It is more difficult to steer economies with Monetary policy and fiscal policy when capital flows freely in a global economy. Financial interdependence has neutered government economic policy makers. Monetarists believe that all you have to do to control inflation is control the supply of money. The "quantity equation" of Monetarists says that the supply of money in circulation multiplied by the number of times it turns over in the economy each year must equal the price level, multiplied by the amount of output produced. Under these conditions slowing the growth of money will slow the growth of demand. The events of the 1980's have obliged us to disregard this theory. It has however been accepted that output is driven by supply-side factors and not by demand. For monetarism to succeed it must be possible for the government to control the supply of money and there must be a stable relationship between the amount of money and the amount of demand in the economy. Due to financial innovation and the expansion of global finance neither of these conditions was met in the big industrial economies in the 1980's. Raising interest rates no longer controls the money supply.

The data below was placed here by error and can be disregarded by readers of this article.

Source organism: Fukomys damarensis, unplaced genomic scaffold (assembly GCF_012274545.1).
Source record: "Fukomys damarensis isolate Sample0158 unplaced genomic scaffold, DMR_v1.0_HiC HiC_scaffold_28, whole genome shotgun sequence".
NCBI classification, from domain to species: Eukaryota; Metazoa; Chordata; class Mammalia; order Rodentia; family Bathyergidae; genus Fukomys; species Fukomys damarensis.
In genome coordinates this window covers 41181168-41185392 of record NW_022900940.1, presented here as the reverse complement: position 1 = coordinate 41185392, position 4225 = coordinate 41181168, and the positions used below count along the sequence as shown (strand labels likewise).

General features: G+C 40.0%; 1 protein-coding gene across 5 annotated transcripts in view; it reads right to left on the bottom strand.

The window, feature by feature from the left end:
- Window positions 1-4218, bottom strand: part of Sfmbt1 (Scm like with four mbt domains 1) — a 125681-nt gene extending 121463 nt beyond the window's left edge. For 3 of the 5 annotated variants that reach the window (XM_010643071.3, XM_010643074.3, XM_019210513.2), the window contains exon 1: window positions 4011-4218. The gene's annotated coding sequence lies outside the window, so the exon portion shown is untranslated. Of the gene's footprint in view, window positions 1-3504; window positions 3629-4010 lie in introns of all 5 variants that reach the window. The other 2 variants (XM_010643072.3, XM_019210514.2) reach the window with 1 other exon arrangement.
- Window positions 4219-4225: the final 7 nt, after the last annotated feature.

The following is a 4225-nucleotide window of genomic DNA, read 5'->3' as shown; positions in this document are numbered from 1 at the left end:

Domestic interest rate policy is undermined in a global economy. Higher interest rates increase exchange rates. If governments chose to limit exchange rate fluctuation they cannot increase interest rates. The truth is that there is no longer any such thing as money in the historic sense. Charles Goodhart proclaimed the following law. "Any statistical regularity breaks down once pressure is placed upon it for control purposes". Governments change the way an economy works when they try to act upon it (control it). In a time of rapid innovation, expanding cross-border flows of capital, diminishing control through regulation, and the creation of new borders, the opportunities for statistical regularities to break down in unforeseen ways are multiplied many times over. Loosening fiscal policy (budget deficits) together with tightening monetary policies ( currency exchange controls, higher taxes, business regulation) create high interest rates. Russian policy has driven $260 billion in flight capital out of Russia in the past three years negating the effect of all foreign investment by 200%.